Linear Timebase… the event will always start at the same time position (e.g. 1 mn:30 sec), no matter how you change the tempo… so, for example, if the event was originally at bar # 46 with the tempo at 120 BPM (which does indeed occur at 1 mn:30 sec :wink: ), and then you change the tempo to 60 BPM, the event would still occur at 1 mn:30 sec (but which would now be only bar #23, beat #3… Bar #46 would now be arriving at 3 mn:0 sec).
If you switched the Inspector to Musical Timebase before changing the tempo, upon changing the tempo, the event would maintain its musical position, at bar #46 (which, as we have just seen now plays at 3 mn:0 sec).

So it is perfectly possible to have the Track in Linear Timebase, while the audio clip itself is in Musical Mode (in the Pool)… or vice versa.

(as you have now observed, there are no “quick” follow-up questions! :stuck_out_tongue: )

vic-france - You are a Prince (or maybe a "vic"ar? :smiley: ) - thanks so much. I think without your helping me to understand that I was confusing terms, my head would have eventually exploded. I see now why I thought the toggle in the Inspector/Track bar wasn’t working - the events started at the origin!! I of course was able to reproduce your elegant experiment/description above.

I think I need to not think about this for a day or so, then I will ponder the implications of the statement on page 74 of the Operations Manual, “Which time base suits better depends on the type of project and recording situation”. Ah, Steinbergian Specificity at its finest!

Thanks so much again!

Also from here a big thanks to vic_france for a good explanation, it helped me a lot in understanding.

I agree, some times Cubase reminds me of an adventure computer game in the ole days, where you have to guess some difficult riddle in order to continue to next level. :laughing:

But it isn’t all, there are also something about start and ending points in Musical Mode I don’t understand, try this out:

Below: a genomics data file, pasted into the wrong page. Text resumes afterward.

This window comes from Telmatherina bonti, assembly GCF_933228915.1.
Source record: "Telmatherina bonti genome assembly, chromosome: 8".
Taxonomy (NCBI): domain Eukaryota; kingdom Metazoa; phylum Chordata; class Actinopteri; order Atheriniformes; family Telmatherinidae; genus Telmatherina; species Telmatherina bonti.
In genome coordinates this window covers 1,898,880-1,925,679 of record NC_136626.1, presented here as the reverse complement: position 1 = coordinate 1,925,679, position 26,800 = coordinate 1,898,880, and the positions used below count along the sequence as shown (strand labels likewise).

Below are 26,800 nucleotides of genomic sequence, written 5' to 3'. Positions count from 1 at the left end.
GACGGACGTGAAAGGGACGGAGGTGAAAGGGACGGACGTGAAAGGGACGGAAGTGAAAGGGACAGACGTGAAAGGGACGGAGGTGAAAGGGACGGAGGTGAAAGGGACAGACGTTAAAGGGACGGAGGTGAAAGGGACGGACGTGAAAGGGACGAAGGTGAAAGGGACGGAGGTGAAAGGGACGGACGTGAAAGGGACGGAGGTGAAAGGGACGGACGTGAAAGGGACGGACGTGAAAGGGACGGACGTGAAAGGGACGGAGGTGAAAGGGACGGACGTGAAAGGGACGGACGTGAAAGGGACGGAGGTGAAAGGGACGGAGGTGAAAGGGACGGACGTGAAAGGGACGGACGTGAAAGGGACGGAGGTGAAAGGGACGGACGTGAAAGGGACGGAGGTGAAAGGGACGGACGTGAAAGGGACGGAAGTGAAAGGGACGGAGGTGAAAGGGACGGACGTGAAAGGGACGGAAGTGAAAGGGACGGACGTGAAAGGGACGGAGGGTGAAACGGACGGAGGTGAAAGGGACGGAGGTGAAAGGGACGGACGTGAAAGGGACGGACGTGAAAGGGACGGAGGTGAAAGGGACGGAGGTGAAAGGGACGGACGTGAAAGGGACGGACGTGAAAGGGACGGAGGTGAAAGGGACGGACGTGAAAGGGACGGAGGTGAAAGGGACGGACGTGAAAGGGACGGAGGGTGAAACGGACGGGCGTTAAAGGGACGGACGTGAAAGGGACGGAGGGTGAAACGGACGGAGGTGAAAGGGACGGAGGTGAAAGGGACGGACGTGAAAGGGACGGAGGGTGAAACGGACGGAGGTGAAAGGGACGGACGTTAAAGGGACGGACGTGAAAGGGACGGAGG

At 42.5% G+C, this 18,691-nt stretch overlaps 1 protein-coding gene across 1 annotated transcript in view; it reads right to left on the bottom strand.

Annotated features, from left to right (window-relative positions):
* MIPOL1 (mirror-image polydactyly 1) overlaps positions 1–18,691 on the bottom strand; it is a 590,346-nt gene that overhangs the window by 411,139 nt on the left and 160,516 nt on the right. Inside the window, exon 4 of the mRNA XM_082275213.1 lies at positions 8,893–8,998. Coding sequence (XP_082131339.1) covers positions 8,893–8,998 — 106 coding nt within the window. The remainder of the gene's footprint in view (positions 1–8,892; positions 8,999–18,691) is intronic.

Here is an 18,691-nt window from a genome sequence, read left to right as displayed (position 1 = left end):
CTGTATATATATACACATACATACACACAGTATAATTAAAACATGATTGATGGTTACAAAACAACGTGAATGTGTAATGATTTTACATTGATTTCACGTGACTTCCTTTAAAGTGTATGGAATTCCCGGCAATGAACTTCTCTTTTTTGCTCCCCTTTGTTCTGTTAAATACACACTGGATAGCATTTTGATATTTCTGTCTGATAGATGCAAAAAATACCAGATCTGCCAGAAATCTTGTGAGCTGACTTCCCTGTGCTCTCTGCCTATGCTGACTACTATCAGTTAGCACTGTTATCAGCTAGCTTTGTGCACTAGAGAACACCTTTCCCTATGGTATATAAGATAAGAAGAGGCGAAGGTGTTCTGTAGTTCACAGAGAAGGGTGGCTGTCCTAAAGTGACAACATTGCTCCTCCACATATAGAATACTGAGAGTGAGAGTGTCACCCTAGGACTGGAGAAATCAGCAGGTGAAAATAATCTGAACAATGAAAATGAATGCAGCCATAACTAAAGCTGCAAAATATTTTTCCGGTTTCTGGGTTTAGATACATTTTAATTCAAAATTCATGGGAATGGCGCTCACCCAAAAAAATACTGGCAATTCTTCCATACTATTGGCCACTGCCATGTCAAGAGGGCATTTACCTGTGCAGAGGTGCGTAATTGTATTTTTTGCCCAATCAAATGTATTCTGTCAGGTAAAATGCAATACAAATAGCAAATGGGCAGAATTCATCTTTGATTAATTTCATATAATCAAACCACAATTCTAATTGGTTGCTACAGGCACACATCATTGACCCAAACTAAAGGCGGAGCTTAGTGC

1. Make an empty project, 96kHz, 24 bit, 120 bmp
  2. Add an audio mono track
  3. record 4 bars from bar 1 to end bar 4
  4. Duplicate Track
  5. Select the clip in the duplicated track and Bounce Selection and Replace
  6. Open Pool, an change the tempo to 180 for the two clips
  7. Activate Musical Mode for both clips

Ok, in my project window the first clip is stretched so that the beginning is before bar 1, with the ending of the clip as a fix point. The duplicated track behave opposite, the fix point is at the beginning of the clip, and the end is at beginning of bar 7.

Now that we have the project described above, try something else:

  1. Select the clip in the first track
  2. Go to the square in the lower right corner and reduce the length of the clip to 3 bars
  3. Now toggle on and of Musical Mode in the Pool

Congratulation, you have now created a Looper!
Not that this has much to do with making music, but it looks fun, now we talking about computer games. :unamused:

(and don’t undo this to much, because then Cubase will crash)

Can any one explain or confirm this behavior?

Without actually trying your recipe, it reads like it may be related to the following issue…
http://www.steinberg.net/forum/viewtopic.php?f=19&t=5259&p=37889#p37889

Could you try your recipe again, but start your audio recording later than the start of the Project (e.g. start recording at bar #3)?

Thanks for the reply vic_france

Yes you are right, the problem despairs when starting recording for an other position than start of project, then the two clips are fixed at the beginning of the clip as expected.

I will now try to study the related topic you referenced end then come back.